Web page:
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Electronic and Instrumentation, Volume 11: Frequency Modulation Theory: Application to Microwave Links covers the theoretical principles of microwave beam technique. This five-chapter text particularly discusses the propagation of the waves used, frequency modulation, and noise and sundry distortions liable to arise either in the course of propagation, in the equipment, and in the methods used for the transmission of the information.
Chapter 1 examines the transfer of the radio-frequency energy over a given path. This chapter describes the properties of propagation of radio waves, including metric, decimetric and centimetric, through the troposphere. Chapter 2 concerns all the general problems of frequency modulation, while chapter 3 deals with the propagation distortion, which is apparent in a variable-velocity guided transmission channel, and, which appears on an echoing path either in free space, or over a badly matched feeder. Chapter 4 discusses the complete problem of telephony and television transmissions over radio links. This chapter also considers in detail the requisite conditions for meeting the international standards. Chapter 5 deals with all the applied techniques, with an emphasis on radio link equipment.
This book will be of great value to students and non-specialized and specialized engineers who wish to become familiar with microwave beam technique.
1. Propagation — Energy Transfer
1.1 Definition of the Transmission Equivalent
1.2 Propagation of the Carrier Wave in Free Space — Calculation of the Transmission Equivalent between Aerials
1.3 Propagation in the Atmosphere and near the Ground
1.4 Atmospheric Absorption
1.5 Atmospheric Refraction
1.6 Fresnel Ellipsoid
1.7 Profile Representation
1.8 Ground Reflections
1.9 Attenuation by a Hill-Crest of the "Knife Edge" Type
1.10 Conclusions regarding the Installation of Radio Links over an Optical Path
1.11 Tropospheric Propagation beyond the Horizon
2. Distortion and Noise in Frequency Modulation
2.1 Principle of Frequency Modulation
2.2 Spectrum of a Sinusoidally Frequency-Modulated Oscillation
2.3 Non-Linear Distortions in Frequency Modulation
2.4 Analysis of Amplitude Distortion
2.5 Analysis of Phase Distortion
2.6 Application of General Network Laws for the Evaluation of Phase Distortion in Amplifiers
2.7 Phase Distortion in an Amplifier Consisting of a Series of Triplets
2.8 Noise in Frequency Modulation
2.9 Method of Direct Calculation of Non-Linear Distortion in Frequency Modulation
3. Propagation Distortion
3.1 Signal Expressed by the Fourier Integral
3.2 Localization of the Information by the Stationary Phase Principle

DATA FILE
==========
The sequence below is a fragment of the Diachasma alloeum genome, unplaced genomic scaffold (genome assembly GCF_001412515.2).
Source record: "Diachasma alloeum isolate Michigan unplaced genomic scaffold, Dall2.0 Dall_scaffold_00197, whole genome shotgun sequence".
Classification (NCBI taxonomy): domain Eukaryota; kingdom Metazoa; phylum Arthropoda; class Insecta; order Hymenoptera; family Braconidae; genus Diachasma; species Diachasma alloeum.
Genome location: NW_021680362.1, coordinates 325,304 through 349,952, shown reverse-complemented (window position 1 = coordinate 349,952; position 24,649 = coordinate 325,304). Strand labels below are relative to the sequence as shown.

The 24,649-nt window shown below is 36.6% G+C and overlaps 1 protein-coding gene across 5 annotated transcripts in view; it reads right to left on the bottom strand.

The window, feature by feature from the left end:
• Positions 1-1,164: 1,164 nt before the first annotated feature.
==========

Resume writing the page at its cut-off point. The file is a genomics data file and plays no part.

3.3 Phase Velocity and Group Velocity of a Traveling Wave
3.4 Wave Propagation along a Double Path
3.5 Distortion in Frequency Modulation for the Double Path Case
3.6 Transmission on a Mismatched Feeder
3.7 Frequency Modulation Distortion in a Mismatched Feeder
3.8 Direct Calculation of Frequency Modulation Distortion over a Double Path
4. Transmission of the Overall Information
4.2 Frequency Distribution in Carrier Current Multiplex
4.3 Problem of Levels in Carrier Current Multiplex
4.4 Application of Multiplex Signals to Frequency Modulation Radio Equipment
4.5 Formula Related to Thermal Noise
4.6 Overall Cross-Talk Power in Amplitude Modulation
4.7 Intermodulation Distribution in the Base-Band
4.8 Combination of Intermodulation in the Various Elements of a Microwave Link
4.9 the Multiplex Signal Considered as a Stationary Random Function—Application to the Calculation of the Intermodulation Spectrum
4.10 Intermodulation in Frequency Modulation Equipment
4.11 Propagation Cross-Talk
4.12 Transmission Conditions for Television Signals
4.13 Principal Technical Problems Raised by the Transmission of Television on Microwave Links
5.1 Design of Radio Link Equipment
5.2 Structure of Microwave Links
5.3 Highly Linear Modulation and Demodulation — General Remarks
5.4 Frequency Modulation of the U.H.F. Band
5.5 Frequency Modulators Operating in the "Intermediate Frequency" Band
5.7 Amplification Technique — General Remarks
5.8 Noise Figure
5.9 Amplifier Pass-Band and Gain
5.10 Impedance Breaks between Elements of an Amplifier Chain
5.11 Phase Distortion Correction—Group Propagation Time Equalizers
5.12 Frequency Changing—Mixers
5.13 Frequency Stabilization
5.14 Filters for Hyper-Frequencies
5.16 Ferrite Unidirectional Attenuator (Isolator)
- No. of pages:
- © Pergamon 1961
- 1st January 1961
- eBook ISBN:
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